Scale Up Milwaukee, Aided by $350K From WEDC, Aims to Prove Itself
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much of the broader public discussion about U.S. entrepreneurship and innovation, particularly the kind of high-growth, technology-driven startup companies that interest venture investors and have been championed by leaders around the country, from the White House on down.
Brad Feld, a well-known venture capitalist with Boulder, CO-based Foundry Group, suggests that getting a strong startup community in any given region depends first on a core group of active entrepreneurs. Other entities, including governments, investors, and big companies, can play a role as “feeder organizations,” Feld says, “but in the absence of a critical mass of entrepreneurs, the startup community won’t ever develop into anything meaningful.”
And as the Milwaukee Journal Sentinel noted in an article on Scale Up last year, the program’s focus on existing businesses contradicts an often-quoted study by the Kauffman Foundation indicating net job growth comes from startup businesses.
At the heart of this conceptual friction is Dan Isenberg, a professor of entrepreneurship at Babson College, just outside of Boston. He argues that high-growth firms are actually older (15 years or more, in many cases), and more often found in legacy industries like manufacturing, food services, and construction, rather than information technology and life sciences.
Scale Up is based on a model for stimulating business growth developed by Isenberg, which he’s employed in similar initiatives in Colombia, Brazil, and Denmark. Milwaukee is the first U.S.-based test city.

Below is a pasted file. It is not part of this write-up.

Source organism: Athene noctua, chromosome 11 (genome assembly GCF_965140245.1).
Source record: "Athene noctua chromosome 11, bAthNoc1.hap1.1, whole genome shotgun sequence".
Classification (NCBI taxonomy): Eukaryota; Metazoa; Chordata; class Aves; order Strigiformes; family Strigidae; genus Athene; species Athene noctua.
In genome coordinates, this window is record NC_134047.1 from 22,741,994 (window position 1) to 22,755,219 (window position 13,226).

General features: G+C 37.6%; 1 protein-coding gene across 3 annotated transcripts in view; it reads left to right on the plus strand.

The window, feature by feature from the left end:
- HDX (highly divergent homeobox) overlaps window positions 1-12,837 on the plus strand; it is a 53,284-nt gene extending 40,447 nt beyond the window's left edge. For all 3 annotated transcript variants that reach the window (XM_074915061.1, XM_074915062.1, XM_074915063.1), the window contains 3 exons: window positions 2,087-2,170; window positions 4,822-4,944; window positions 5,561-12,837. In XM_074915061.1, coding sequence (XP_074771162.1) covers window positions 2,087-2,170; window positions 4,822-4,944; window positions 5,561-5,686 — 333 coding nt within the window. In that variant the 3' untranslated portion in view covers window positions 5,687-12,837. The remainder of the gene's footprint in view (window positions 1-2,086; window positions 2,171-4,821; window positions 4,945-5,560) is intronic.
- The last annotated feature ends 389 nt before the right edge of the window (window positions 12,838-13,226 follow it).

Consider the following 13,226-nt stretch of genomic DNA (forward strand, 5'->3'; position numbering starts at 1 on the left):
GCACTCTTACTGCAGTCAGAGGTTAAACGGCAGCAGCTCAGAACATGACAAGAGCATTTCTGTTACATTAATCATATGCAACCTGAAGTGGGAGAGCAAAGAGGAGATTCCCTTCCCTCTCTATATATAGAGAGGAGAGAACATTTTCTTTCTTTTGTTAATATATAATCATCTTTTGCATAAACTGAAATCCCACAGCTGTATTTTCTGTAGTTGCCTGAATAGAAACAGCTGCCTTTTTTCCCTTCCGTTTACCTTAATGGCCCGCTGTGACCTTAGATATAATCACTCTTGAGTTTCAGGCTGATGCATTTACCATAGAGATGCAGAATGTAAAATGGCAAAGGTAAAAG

Scale Up’s focus on existing businesses, some in not-so-sexy industries, will have a greater impact on company revenue, job creation, and the local tax base in a relatively short amount of time, Isenberg said.
“It’s saying, where can we get the fastest and most tangible return on the social investment?” he said.
Scale Up is meant to complement existing initiatives in Milwaukee trying to nurture startups, such as gener8tor, Startup Milwaukee, and BizStarts Milwaukee, Schupper said. Scale Up supporters think the Milwaukee region needs an “all of the above” strategy, not an “either/or” mentality.
“Those startups, once they get going, they’re going to need an ecosystem that is going to help them grow,” Schupper said, comparing it to professional baseball’s farm system. “Ideally, [the initiatives are] going to feed off one another. Ultimately they’re all going to help contribute to this sense of, Milwaukee’s a great place where I can build my business, I can grow my business, and I can impact the community.”
Outside observers are interested to see how the Milwaukee experiment plays out. The Kansas City-based Kauffman Foundation, Ohio-based JumpStart, and U.K.-based Nesta all have contacted Scale Up to learn more about the initiative, Schupper said.
Yasuyuki Motoyama, a senior scholar in research and policy at the Kauffman Foundation, said it’s virtually impossible to accurately calculate Scale Up’s direct impact on companies’ sales. But Scale Up’s public-private partnership structure is encouraging because it brings business minds to the table, and it’s a better approach than having government invest directly in companies, which Kauffman research has concluded rarely achieves strong returns, Motoyama said.
Milwaukee’s entrepreneurial climate won’t change overnight, but it can be boosted within several years, Motoyama said.
“Silicon Valley spent 20 to 30 years forming their version of a regional ecosystem,” Motoyama said. “In that sense, in five or six years can you completely transform Milwaukee? I don’t think that should be the expectation.”
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